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  • Five reasons to drive the Blue Ridge Parkway with your family

    2010 is the 75th anniversary of the Blue Ridge Parkway – 469 miles of scenic roads that connect the Great Smoky Mountains National Park in North Carolina to the Shenandoah Valley National Park in Virginia.

    The road construction began in 1935 as part of FDR’s New Deal job creation efforts, and I am so appreciative of the visionaries who thought to preserve the gorgeous waterfalls, upland meadows and forests that make up the terrain.

    It’s one of the best drives out there for families, and here are my Top 5 reasons why:

    1. You have to slow down.

    No, really, you have to slow down. The speed limit on much of the parkway is 45 miles per hour, and with all the curves in the road, you couldn’t speed if you wanted to. This forced slow-down is great for all the too-busy, stressed out among us (i.e. ME). There’s no hurrying, so you may as well take a deep breath and take in that gorgeous scenery.

    2. Scenic overlooks abound.

    There are places to stop every few miles along the Blue Ridge Parkway. Some serve as hiking trailheads, and others have great little picnic spots.

    3. Cell phone service is spotty.

    That’s not something I would usually count as a blessing, but in this case, it means several hours with no calls from the office and no new e-mails coming in. And the teens in the car can’t spend all their time texting or on Facebook. Plus, radio stations are hard to come by. No radio + no cell phone service means your family will actually have to engage in a conversation together. A lengthy one.

    4. Tunnels!

    What kid (or adult, for that matter) doesn’t love to drive through a tunnel? There are tons of them on this mountain drive.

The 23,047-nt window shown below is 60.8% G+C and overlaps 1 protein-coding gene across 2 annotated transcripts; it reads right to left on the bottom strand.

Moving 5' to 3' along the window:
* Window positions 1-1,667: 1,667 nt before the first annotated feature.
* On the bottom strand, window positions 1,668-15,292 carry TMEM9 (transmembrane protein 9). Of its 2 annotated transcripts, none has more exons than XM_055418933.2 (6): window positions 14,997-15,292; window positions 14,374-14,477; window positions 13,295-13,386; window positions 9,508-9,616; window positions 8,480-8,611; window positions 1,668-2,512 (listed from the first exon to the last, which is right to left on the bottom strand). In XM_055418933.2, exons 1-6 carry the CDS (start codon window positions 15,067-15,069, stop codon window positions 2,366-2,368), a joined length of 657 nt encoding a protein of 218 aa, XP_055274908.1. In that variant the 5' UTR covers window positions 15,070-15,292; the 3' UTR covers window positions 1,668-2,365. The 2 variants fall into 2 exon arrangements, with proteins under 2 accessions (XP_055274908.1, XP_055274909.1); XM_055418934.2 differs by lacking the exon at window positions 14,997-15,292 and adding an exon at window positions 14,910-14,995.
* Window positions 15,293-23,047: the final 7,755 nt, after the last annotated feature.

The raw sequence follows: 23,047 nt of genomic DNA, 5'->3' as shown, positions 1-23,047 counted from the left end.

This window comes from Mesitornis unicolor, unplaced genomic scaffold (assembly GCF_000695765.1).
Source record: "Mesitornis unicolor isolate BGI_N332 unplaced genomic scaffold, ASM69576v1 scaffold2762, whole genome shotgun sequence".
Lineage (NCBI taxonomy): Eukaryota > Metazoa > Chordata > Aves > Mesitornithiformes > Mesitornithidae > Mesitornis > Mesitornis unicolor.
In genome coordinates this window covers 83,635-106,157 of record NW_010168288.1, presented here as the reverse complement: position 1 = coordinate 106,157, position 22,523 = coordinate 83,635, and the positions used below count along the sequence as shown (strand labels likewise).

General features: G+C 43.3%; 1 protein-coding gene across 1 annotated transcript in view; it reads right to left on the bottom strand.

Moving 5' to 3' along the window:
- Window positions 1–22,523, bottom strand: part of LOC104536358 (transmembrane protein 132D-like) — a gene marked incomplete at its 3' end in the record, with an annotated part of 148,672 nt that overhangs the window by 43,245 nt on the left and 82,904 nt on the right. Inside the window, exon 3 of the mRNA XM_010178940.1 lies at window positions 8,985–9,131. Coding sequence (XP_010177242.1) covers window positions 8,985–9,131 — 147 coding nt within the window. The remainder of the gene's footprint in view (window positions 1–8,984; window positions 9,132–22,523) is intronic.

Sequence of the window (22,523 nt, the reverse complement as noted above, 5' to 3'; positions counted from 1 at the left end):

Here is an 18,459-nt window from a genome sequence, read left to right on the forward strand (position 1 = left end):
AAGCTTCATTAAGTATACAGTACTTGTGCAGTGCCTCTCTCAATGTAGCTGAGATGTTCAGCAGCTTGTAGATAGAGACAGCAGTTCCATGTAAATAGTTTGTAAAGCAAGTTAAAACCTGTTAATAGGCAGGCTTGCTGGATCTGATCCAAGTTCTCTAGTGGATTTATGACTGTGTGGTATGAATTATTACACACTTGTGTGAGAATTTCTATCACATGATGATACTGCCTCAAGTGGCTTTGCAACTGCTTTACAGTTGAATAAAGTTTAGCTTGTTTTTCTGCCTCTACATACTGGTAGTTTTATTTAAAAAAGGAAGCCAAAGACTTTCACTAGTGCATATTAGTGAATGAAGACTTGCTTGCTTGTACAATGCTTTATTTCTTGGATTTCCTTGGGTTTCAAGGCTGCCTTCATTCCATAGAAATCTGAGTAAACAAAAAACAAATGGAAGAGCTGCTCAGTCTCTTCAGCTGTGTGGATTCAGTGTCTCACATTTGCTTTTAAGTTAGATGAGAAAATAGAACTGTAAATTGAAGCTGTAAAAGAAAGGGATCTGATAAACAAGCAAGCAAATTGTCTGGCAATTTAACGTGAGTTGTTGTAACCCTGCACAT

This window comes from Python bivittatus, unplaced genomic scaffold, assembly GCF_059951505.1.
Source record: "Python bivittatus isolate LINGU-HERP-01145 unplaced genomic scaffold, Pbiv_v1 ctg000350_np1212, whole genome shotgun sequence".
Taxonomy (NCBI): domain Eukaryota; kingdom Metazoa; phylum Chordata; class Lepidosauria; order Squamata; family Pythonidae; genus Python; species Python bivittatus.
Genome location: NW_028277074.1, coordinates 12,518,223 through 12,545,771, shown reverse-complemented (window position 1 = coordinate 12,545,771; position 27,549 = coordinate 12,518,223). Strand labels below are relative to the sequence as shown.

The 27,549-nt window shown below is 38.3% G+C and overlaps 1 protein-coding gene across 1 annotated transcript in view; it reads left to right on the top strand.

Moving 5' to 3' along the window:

5. There’s a mountain everyone can climb.

    Mount Mitchell is the highest peak east of the Mississppi, and it’s also one of the easiest to climb. Just turn off the parkway at Mount Mitchell State Park in North Carolina, and drive until the road ends. From there, it’s just a 680-yard walk to the summit (and there’s a snack bar and restrooms, to boot!).

    There are many 75th anniversary activities planned throughout the summer and fall in communities adjacent to the Blue Ridge Parkway. I encourage you to drive a piece of it on your travels – whether it be 10 miles or all 469, it will be worth it.

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  1. yes – a lovely drive with or without family! I totally agree on the slowing down part since we had to go slow as we watched for deers near the road!
    The views are out of this world!

  2. OneMomsWorld said on

    We live on the Parkway and love driving home each night just so we can look out for all the Deer. Sadly, we have hit a deer before on the parkway. It literally just jumped out of nowhere. So, yes slow down. Thankfully we were going slow so it didn’t do much damage to our vehicle.

  3. I would love to take the Blue Ridge Parkway with my kids someday. I sounds like turn after turn is just filled with beauty and nature.

  4. When on the northern part of the parkway in Virginia, take a break from the parkway, down to the Natural Bridge of Virginia (mp 61). See the amazing natural wonder & historic landmark, visit caverns and other attractions all on one ticket; it’s a really fun family destination, stay on-site at the Natural Bridge Hotel… really good package deals. Take a wagon ride through nearby Virginia Safari Park.